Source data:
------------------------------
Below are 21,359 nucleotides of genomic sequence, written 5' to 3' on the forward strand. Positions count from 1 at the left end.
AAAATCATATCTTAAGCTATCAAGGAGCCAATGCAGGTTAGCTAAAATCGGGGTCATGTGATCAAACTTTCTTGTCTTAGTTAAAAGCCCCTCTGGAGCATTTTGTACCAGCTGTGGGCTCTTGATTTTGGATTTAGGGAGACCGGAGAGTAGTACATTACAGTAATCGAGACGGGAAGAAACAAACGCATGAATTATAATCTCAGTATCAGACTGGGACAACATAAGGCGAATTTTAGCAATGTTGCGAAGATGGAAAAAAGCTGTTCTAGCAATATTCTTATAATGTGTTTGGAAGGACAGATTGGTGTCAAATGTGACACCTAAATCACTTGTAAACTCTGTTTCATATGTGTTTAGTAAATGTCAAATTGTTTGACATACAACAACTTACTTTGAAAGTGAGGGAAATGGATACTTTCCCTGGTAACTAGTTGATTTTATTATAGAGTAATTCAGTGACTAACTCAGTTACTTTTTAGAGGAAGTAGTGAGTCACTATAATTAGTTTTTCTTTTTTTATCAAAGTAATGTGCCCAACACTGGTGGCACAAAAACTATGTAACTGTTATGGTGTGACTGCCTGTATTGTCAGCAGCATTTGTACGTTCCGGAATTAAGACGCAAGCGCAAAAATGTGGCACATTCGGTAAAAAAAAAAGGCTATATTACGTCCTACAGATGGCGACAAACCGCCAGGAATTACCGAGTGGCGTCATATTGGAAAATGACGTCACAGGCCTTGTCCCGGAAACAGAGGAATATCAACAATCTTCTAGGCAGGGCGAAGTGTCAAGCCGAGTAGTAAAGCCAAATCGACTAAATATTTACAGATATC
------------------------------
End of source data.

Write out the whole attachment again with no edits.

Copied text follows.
Below are 21,359 nucleotides of genomic sequence, written 5' to 3' on the forward strand. Positions count from 1 at the left end.
AAAATCATATCTTAAGCTATCAAGGAGCCAATGCAGGTTAGCTAAAATCGGGGTCATGTGATCAAACTTTCTTGTCTTAGTTAAAAGCCCCTCTGGAGCATTTTGTACCAGCTGTGGGCTCTTGATTTTGGATTTAGGGAGACCGGAGAGTAGTACATTACAGTAATCGAGACGGGAAGAAACAAACGCATGAATTATAATCTCAGTATCAGACTGGGACAACATAAGGCGAATTTTAGCAATGTTGCGAAGATGGAAAAAAGCTGTTCTAGCAATATTCTTATAATGTGTTTGGAAGGACAGATTGGTGTCAAATGTGACACCTAAATCACTTGTAAACTCTGTTTCATATGTGTTTAGTAAATGTCAAATTGTTTGACATACAACAACTTACTTTGAAAGTGAGGGAAATGGATACTTTCCCTGGTAACTAGTTGATTTTATTATAGAGTAATTCAGTGACTAACTCAGTTACTTTTTAGAGGAAGTAGTGAGTCACTATAATTAGTTTTTCTTTTTTTATCAAAGTAATGTGCCCAACACTGGTGGCACAAAAACTATGTAACTGTTATGGTGTGACTGCCTGTATTGTCAGCAGCATTTGTACGTTCCGGAATTAAGACGCAAGCGCAAAAATGTGGCACATTCGGTAAAAAAAAAAGGCTATATTACGTCCTACAGATGGCGACAAACCGCCAGGAATTACCGAGTGGCGTCATATTGGAAAATGACGTCACAGGCCTTGTCCCGGAAACAGAGGAATATCAACAATCTTCTAGGCAGGGCGAAGTGTCAAGCCGAGTAGTAAAGCCAAATCGACTAAATATTTACAGATATC